Why do we Have Two Eyes?

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The Necessity of Two Eyes

It is quite baffling that we have two eyes and require the use of two eyes simultaneously, even though we still have a sense of vision if we cover one of our eyes. The reason why we have two eyes is to enable two things in our brain, namely depth perception and an increased field of view. Typically, a pair of functioning human eyes are known to have a field of view of about 170 degrees, and humans are very capable of accurately determining the relative distance between the objects kept in front of them.

The Science of Depth Perception

Even though we have two eyes, we only see one image at a time. Our brain only sees images sent through one eye instead of perceiving and making sense of the information posted by both the eyes at the same time. So, what happens in our brains is that it alternates between the data sent from two eyes to allow us to see the third depth dimension. The ability to see the distance between the two objects in the field of vision is known as depth perception.

Since both the eyes are very close to each other, both of the eyes see almost the same picture. It is the job of our brains to make sense of the two images sent into our minds.

So, the process of sight begins when first, the light from the object strikes the lens of our eyes. This forms an inverted image of the object on our retinas. In the next step, the picture which is created with the help of the optic nerve, is sent to the brain for processing.

We, humans, have a significant advantage due to our binocular vision. Our binocular vision allows us to determine the exact position of any object placed in front of us. 

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Understanding our Eyesight Through Some Activities

There are certain activities that you can conduct to check why we require two eyes instead of one eye.

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To verify that we see only from one eye at a time, let’s try out this activity. Close one of your eyes and notice the brightness level of the images you see. Now, keep switching between the eyes. Do you feel a noticeable change in the brightness or the field of vision of the image you see? If your eyes are working correctly, you shouldn’t be able to ascertain any differences in the pictures you see from the two different eyes. This justifies the claim that we humans only see from one eye at a time, and the speed at which the brain switches between the two eyes is very fast for us to notice.

To understand the depth perception, there is a straightforward activity you can set up. You will need various objects, each with different shapes and sizes. Now, ask the volunteer to close their eyes while setting these objects in front of them.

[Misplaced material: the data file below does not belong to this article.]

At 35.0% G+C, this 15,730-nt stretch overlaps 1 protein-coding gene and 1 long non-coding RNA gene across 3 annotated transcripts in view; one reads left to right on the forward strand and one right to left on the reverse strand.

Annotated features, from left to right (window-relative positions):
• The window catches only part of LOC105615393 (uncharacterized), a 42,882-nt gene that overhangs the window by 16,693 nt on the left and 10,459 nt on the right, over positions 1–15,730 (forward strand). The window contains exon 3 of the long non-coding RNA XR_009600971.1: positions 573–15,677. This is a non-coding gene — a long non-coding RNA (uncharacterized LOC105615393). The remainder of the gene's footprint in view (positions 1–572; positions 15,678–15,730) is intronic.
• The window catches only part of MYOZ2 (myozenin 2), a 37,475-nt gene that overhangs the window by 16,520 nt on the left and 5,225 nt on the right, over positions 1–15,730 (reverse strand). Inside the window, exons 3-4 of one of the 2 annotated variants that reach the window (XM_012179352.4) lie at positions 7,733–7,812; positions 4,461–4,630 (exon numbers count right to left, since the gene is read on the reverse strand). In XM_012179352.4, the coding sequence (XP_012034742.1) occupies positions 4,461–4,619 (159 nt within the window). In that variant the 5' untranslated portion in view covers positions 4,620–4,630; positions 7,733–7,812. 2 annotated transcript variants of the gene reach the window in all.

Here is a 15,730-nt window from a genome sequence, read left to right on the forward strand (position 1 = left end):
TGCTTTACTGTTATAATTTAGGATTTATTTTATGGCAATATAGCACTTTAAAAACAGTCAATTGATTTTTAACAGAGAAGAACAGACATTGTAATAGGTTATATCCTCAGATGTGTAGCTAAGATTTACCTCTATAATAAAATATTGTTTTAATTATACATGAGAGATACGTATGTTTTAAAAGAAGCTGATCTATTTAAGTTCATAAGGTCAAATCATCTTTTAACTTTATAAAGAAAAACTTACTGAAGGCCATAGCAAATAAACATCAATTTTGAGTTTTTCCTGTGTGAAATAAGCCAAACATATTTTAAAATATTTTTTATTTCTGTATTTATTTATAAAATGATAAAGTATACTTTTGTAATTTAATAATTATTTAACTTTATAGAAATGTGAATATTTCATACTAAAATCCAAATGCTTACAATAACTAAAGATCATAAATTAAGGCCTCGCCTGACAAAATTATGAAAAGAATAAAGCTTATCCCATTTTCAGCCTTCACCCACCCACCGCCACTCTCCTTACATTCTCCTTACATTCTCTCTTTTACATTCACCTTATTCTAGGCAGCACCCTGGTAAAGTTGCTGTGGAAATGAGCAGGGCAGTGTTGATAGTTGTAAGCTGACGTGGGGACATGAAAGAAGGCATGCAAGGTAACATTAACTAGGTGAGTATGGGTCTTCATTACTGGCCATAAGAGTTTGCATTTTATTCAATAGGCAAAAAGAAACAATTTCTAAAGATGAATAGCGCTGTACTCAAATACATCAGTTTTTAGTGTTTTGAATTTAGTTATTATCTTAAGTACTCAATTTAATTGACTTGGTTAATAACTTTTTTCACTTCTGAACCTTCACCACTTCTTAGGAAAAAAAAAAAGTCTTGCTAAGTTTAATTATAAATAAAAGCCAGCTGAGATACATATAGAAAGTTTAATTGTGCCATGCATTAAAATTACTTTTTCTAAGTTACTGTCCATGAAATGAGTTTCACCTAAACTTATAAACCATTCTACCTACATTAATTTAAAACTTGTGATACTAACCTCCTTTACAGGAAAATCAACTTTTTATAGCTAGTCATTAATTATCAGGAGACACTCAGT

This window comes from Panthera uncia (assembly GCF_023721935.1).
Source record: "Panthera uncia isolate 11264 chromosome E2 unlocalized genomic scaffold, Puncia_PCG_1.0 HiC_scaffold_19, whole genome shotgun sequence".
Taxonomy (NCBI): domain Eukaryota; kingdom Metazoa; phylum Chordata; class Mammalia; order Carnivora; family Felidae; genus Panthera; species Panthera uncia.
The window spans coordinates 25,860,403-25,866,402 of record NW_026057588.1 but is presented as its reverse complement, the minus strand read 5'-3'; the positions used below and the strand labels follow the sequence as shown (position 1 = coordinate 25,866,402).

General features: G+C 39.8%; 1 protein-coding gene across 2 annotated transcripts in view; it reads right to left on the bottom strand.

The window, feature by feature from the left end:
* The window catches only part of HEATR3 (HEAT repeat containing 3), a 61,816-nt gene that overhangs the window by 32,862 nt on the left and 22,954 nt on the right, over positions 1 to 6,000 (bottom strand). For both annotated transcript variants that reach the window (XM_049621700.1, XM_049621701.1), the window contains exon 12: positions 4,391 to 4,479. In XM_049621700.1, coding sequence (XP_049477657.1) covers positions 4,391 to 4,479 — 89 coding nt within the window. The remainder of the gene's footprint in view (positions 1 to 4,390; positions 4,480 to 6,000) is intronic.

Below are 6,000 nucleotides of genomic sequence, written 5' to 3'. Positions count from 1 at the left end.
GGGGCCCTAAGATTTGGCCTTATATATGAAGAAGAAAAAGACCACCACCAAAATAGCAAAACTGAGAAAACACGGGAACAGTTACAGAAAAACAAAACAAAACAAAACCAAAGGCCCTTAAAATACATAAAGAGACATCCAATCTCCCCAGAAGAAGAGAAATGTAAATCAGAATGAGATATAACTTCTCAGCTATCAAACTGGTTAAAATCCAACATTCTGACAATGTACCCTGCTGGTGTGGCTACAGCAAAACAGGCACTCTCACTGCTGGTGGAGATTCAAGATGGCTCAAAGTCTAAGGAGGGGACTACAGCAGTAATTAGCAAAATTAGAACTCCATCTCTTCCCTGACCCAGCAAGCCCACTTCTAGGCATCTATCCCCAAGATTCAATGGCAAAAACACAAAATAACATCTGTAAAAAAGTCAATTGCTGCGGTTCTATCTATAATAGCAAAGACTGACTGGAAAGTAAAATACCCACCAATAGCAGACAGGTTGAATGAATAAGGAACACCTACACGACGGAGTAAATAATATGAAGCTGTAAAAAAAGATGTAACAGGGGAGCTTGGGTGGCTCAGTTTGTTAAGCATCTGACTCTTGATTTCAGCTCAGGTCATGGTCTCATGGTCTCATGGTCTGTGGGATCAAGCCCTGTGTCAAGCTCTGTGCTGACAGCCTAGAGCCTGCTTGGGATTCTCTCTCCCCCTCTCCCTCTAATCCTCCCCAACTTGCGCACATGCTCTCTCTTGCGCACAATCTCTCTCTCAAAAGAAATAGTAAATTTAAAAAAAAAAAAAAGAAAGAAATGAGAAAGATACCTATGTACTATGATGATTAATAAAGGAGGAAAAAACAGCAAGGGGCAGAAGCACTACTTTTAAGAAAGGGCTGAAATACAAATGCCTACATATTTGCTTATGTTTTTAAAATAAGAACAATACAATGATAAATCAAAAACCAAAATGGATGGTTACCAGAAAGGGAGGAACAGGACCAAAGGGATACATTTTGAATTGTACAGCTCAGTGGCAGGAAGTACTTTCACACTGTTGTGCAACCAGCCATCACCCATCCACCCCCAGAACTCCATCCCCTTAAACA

Your setup should look somewhat like in the picture shown above. Once you are done with the setup, ask the volunteer to open one of the eyes. Give them a moment to get accustomed to their surroundings. Now, you have to point to any object and ask them to touch it. You will notice that your volunteer might almost always reach the objective that you ask them to, but they will struggle to touch it.

Now repeat the same experiment with both eyes open. The struggle would not be present anymore. Why was the volunteer struggling to reach the objects with one eye? Our brains rely on both of our eyes to determine the exact position of any object it sees. Since one of the eyes was closed, the brain only received half of the information. With half of the data, the determination of the position of any object is complicated, and the depth perception of our brain would be flawed. This is one of the main reasons why humans have two eyes and why we need the image from two eyes to function properly.

FAQ (Frequently Asked Questions)

Q1. What are some of the Benefits of Why do we have two Eyes Instead of one?

Other than having an improved field of vision and the ability to perceive depth, there are some other advantages of why we have two eyes instead of one. Two eyes help us gain a stereoscopic vision, i.e., the ability to register and make sense of three-dimensional space from any visual inputs. It also helps us to gain a wider angle, as with one eye, we would be able to see 150° while with both eyes, you get a 180° field of vision. Also, human beings are symmetrical, and so, we also require two eyes to maintain the symmetry of our face as well as our other body parts.

Q2. What is Amblyopia?

Amblyopia, or lazy eye, is the condition in which one or both of the eyes develop abnormalities in childhood. Amblyopia usually happens when the portion of our brain, which is responsible for the processing of the vision, fails to develop normally. The result, despite having two eyes, the things that we see appear to be blurred. It usually happens to infants post-birth or the children below the age of 8. The infants who are born prematurely or born underweight are more prone to develop this condition. This condition occurs when the brain cannot use both of the eyes together and thus loses the ability to perceive depth.